You've successfully subscribed to Not Overthinking
Great! Next, complete checkout for full access to Not Overthinking
Welcome back! You've successfully signed in.
Success! Your account is fully activated, you now have access to all content.
Success! Your billing info is updated.
Billing info update failed.

An Existential Crisis

An Existential Crisis
In this episode, Taimur talks about the existential crisis that he's going through. We try and figure out what our real goals and motivations are for the things that we're doing.

In this episode, Taimur talks about the existential crisis that he's going through. We try and figure out what our real goals and motivations are for the things that we're doing.

We spent much of the podcast discussing a select few articles that Taimur had selected. Here are the links to all those articles as well as the tweet thread which was also discussed.

Here are some of the highlights from our discussion:

If you think of losing as not winning, then when you try to work out why you lost or why you’re a loser, you’ll tend to focus on the things you didn’t do and the qualities you don’t have.

“It seems unlikely that anyone would like to fail until you realise that high expectations are emotionally and mentally expensive. There is a lot more pressure, angst, self-doubt and in general reflexive cognitive corrosion when there is a good chance you’ll win compared to when you think you’re likely to lose”.  J.Somers, 2009

We often fall victim to the trap of being satisfied if we have a convincing excuse for why something didn’t work. An excuse of this nature holds us back in the long term because we convince ourself that that was the sole reason for our failure leading to that self-defeating feeling of satisfaction. This stops us from questioning the multiplicity of reasons as to why something didn't work.

It’s important to be able to have a goal but not let your self-esteem be determined by whether you meet that goal. The framing that you either have to ignore goals and focus on the process or you have to have the goal and be sad if you don’t accomplish the goal is just a false dichotomy.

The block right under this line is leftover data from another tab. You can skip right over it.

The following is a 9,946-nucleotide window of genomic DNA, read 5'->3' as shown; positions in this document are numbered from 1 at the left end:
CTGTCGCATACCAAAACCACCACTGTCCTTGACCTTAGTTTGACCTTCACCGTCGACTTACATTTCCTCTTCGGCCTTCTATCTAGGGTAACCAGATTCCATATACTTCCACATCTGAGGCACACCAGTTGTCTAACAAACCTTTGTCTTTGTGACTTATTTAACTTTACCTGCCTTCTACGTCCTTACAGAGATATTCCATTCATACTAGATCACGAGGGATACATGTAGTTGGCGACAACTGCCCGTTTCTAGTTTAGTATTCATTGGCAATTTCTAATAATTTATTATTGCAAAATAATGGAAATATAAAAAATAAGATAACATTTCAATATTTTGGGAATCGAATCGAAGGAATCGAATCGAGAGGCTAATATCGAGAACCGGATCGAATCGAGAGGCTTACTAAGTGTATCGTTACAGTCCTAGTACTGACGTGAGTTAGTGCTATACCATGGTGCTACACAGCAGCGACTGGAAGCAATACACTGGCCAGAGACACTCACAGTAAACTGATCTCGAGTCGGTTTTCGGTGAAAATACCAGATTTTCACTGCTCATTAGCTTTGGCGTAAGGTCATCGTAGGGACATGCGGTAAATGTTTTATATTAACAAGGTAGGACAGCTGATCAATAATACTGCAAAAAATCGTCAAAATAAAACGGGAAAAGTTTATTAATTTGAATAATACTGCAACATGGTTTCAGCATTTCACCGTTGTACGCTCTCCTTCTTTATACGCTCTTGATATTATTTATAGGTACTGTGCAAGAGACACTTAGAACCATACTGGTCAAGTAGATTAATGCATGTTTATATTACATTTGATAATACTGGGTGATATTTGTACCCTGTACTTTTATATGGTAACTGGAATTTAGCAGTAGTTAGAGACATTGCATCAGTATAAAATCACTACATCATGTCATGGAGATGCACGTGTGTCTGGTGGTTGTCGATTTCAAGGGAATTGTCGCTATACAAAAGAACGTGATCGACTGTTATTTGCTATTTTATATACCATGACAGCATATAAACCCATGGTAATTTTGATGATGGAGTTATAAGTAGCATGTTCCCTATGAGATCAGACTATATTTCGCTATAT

Punching through the target is an apt analogy that can be adapted and adopted to wider life and business. If you are learning martial arts and you want to punch a target, you’re not taught to aim for the target, you’re taught to aim through the target. By aiming to go through the target, you're more likely to properly engage and strike the original target more easily.

The progress that you make is influenced by the size of your goals. Having clarity on what you want dictates the extent to which you need to make changes to achieve your goals.

Sponsored by Brilliant

This episode is kindly supported by Brilliant, the best way to learn maths, science, and computer science online. Brilliant focuses on helping you learn how to think, rather than just memorising methods and facts. Sign up at — the first 100 people get 20% off an annual subscription.

Leave us a Review

If you enjoy listening to the podcast, we'd love for you to leave us a review on iTunes / Apple Podcasts. Here's a link that works even if you're not on an iPhone :)

Send us an Audio Message

We really want to include more listener comments and questions in our episodes. If you've got any thoughts on this episode, or if you've got a conundrum or question you'd like us to discuss, send an audio file / voice note to any non-audio comments, drop us a tweet or DM on Twitter -

Listen to for free

What is this?

Not Overthinking is a podcast about happiness, creativity, and the human condition. We talk about things to help us think, do, and be better. Things like social interaction, lifestyle design, mental models...things that are hard to examine, but important to explore. And hopefully, things that make for a fun and interesting chat every week.

Follow Not Overthinking on Twitter:

Who are we?

Ali is a junior doctor and YouTuber working in Cambridge, UK. He makes videos about medicine, technology, productivity and lifestyle design. His links: YouTube, Blog, Newsletter, Instagram

Taimur is a data scientist and writer, working on his own startup Causal. He writes on his blog and as a columnist for Medium. His links: Blog, Twitter, Medium, Instagram